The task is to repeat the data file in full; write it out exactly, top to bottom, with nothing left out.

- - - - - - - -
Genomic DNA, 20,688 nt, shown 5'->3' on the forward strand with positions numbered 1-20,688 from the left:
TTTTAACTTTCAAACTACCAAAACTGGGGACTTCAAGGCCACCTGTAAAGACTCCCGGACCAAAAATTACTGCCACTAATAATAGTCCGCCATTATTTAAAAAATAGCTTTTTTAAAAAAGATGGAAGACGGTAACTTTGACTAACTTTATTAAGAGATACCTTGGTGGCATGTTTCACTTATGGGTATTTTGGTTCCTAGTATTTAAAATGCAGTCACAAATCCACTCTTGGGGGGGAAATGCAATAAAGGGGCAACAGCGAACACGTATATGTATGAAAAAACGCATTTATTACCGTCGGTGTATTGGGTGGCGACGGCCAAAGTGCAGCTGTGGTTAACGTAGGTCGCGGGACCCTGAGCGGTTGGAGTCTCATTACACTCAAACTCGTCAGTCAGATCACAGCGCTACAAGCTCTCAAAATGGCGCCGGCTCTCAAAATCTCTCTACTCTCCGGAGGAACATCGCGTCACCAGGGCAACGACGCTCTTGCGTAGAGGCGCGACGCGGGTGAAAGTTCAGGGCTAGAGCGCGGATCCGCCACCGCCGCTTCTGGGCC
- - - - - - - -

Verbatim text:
Genomic DNA, 20,688 nt, shown 5'->3' on the forward strand with positions numbered 1-20,688 from the left:
TTTTAACTTTCAAACTACCAAAACTGGGGACTTCAAGGCCACCTGTAAAGACTCCCGGACCAAAAATTACTGCCACTAATAATAGTCCGCCATTATTTAAAAAATAGCTTTTTTAAAAAAGATGGAAGACGGTAACTTTGACTAACTTTATTAAGAGATACCTTGGTGGCATGTTTCACTTATGGGTATTTTGGTTCCTAGTATTTAAAATGCAGTCACAAATCCACTCTTGGGGGGGAAATGCAATAAAGGGGCAACAGCGAACACGTATATGTATGAAAAAACGCATTTATTACCGTCGGTGTATTGGGTGGCGACGGCCAAAGTGCAGCTGTGGTTAACGTAGGTCGCGGGACCCTGAGCGGTTGGAGTCTCATTACACTCAAACTCGTCAGTCAGATCACAGCGCTACAAGCTCTCAAAATGGCGCCGGCTCTCAAAATCTCTCTACTCTCCGGAGGAACATCGCGTCACCAGGGCAACGACGCTCTTGCGTAGAGGCGCGACGCGGGTGAAAGTTCAGGGCTAGAGCGCGGATCCGCCACCGCCGCTTCTGGGCC